“Behold, I have found only this, that God made men upright, but they have sought out many devices.”

Wow. Way to clear things up for us, Preacher. There is no misunderstanding his point: in this book, we learn God’s definitions of wisdom, accomplishment, folly, and vanity. This particular verse would be the definition of a waste. God creates men in an upright condition. They are born with all the potential in the world to be useful to Him and pleasing. But as we grow, we allow ourselves to be distracted by useless or harmful forms of self-gratification, and we choose to indulge in them instead of living up to our potential.

This is the condition in which we find the Psalmist as he writes his woeful dirge, mourning his innocence.

We need not become confused by this man’s seemingly up-and-down relationship with God. On the contrary – this is a source of personal comfort! When I have “blown it” so severely that it seems like I have been doomed to failure from the start… I can read the Psalms to remind myself that God rescues me, even from myself. There will be good days again – I will acknowledge my sin to Him and rest confidently in the arms of my God once more.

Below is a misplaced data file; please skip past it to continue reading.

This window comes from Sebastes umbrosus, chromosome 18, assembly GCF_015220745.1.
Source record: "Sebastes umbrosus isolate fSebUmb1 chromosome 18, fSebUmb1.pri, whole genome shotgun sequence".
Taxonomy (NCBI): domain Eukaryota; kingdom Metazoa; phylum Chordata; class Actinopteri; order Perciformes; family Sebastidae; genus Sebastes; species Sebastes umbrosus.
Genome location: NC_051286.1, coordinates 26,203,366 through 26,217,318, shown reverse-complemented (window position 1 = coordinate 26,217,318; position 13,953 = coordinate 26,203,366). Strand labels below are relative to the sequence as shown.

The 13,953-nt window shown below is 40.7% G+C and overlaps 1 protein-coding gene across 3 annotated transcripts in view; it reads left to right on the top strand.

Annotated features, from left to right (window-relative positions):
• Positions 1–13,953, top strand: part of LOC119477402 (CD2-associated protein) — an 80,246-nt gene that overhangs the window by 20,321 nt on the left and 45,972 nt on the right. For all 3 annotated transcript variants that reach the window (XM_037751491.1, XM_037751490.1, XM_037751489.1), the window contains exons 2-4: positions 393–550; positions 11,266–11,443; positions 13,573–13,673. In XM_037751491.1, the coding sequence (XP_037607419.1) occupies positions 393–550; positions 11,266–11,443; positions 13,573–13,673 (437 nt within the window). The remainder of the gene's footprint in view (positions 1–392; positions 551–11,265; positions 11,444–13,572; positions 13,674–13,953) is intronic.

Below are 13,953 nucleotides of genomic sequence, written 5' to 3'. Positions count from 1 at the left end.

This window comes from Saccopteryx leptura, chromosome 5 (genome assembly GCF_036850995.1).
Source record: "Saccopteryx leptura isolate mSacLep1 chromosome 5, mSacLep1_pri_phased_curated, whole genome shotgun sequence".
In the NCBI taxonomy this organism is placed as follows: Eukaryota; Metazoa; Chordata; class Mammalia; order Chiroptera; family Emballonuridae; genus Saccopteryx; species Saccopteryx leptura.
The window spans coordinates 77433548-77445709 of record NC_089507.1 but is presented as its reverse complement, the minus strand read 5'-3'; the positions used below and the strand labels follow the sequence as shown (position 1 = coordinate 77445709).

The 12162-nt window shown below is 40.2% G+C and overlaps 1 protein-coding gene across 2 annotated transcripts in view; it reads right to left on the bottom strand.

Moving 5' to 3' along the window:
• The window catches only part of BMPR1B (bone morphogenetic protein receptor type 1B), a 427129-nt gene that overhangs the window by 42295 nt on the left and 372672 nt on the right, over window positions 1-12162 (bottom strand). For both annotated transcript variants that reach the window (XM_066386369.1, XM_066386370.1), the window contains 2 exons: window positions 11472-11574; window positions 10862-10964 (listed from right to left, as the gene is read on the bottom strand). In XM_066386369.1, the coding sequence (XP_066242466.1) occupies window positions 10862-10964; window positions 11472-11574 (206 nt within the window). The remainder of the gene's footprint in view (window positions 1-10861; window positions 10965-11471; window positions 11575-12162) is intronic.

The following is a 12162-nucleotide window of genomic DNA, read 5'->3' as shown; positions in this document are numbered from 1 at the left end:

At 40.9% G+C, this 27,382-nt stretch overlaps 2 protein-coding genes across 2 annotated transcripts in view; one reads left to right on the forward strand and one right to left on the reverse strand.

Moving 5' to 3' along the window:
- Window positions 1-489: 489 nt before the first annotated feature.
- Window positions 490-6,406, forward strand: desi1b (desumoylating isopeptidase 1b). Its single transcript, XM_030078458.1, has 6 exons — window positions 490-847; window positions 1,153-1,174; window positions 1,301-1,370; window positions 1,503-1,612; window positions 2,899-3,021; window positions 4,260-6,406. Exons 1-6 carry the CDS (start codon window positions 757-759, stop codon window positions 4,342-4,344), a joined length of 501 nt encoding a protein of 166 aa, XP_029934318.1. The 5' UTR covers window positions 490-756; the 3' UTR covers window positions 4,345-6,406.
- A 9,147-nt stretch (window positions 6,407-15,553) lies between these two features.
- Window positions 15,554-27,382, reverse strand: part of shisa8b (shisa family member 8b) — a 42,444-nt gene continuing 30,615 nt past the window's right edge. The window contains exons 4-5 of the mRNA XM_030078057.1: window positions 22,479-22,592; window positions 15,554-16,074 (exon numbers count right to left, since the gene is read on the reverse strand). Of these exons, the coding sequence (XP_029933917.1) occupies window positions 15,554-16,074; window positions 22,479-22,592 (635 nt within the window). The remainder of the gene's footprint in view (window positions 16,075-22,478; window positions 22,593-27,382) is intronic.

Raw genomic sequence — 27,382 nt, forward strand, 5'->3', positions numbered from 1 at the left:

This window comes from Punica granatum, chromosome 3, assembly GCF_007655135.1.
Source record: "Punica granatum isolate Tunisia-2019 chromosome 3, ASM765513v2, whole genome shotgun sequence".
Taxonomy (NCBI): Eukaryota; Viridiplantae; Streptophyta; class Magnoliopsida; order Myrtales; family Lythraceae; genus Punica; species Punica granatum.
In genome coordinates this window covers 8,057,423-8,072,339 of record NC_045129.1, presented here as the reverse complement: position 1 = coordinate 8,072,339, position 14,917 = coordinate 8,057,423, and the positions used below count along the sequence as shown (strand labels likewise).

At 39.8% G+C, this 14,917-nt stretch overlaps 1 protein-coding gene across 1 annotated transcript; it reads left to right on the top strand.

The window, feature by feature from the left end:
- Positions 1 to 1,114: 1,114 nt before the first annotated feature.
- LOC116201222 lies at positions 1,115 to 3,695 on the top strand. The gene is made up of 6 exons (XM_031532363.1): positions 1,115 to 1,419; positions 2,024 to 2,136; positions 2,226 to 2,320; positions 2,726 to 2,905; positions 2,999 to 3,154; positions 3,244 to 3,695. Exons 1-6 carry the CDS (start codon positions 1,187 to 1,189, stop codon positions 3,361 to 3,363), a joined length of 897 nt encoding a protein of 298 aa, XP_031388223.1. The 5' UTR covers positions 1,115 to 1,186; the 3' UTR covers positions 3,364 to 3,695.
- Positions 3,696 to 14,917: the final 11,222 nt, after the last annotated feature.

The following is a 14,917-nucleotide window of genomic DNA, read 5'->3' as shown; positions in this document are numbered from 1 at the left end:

Remember these things as you read David’s words, and turn to the Psalms for comfort when you hit a “road bump” in your walk with God.  The Holy Spirit has proved that He knows what you’re feeling, and He has preserved these words to help you get through.  Hang in there, ladies!

By Keeley Rollert
Keeley Rollert and her husband, David, are currently students at the Bear Valley Bible Institute of Denver.  They were married December 2008, and they look forward to working in whatever ministry God has planned for them when they finish school in May, 2011.

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Have You Understood All These Things?

In Matthew’s gospel, we learn that parables served a specific purpose in Jesus’ ministry.  Many times these parables are accurately described as earthly stories with a heavenly meaning.  While this describes what a parable is, it doesn’t tell us what a parable does.

In Matthew 13, Jesus tells several parables, beginning with the parable of the sower.  In this parable we read a cute story about a sower who scattered his seed which fell on four different types of soil, bringing about different results for the seed that fell on each kind.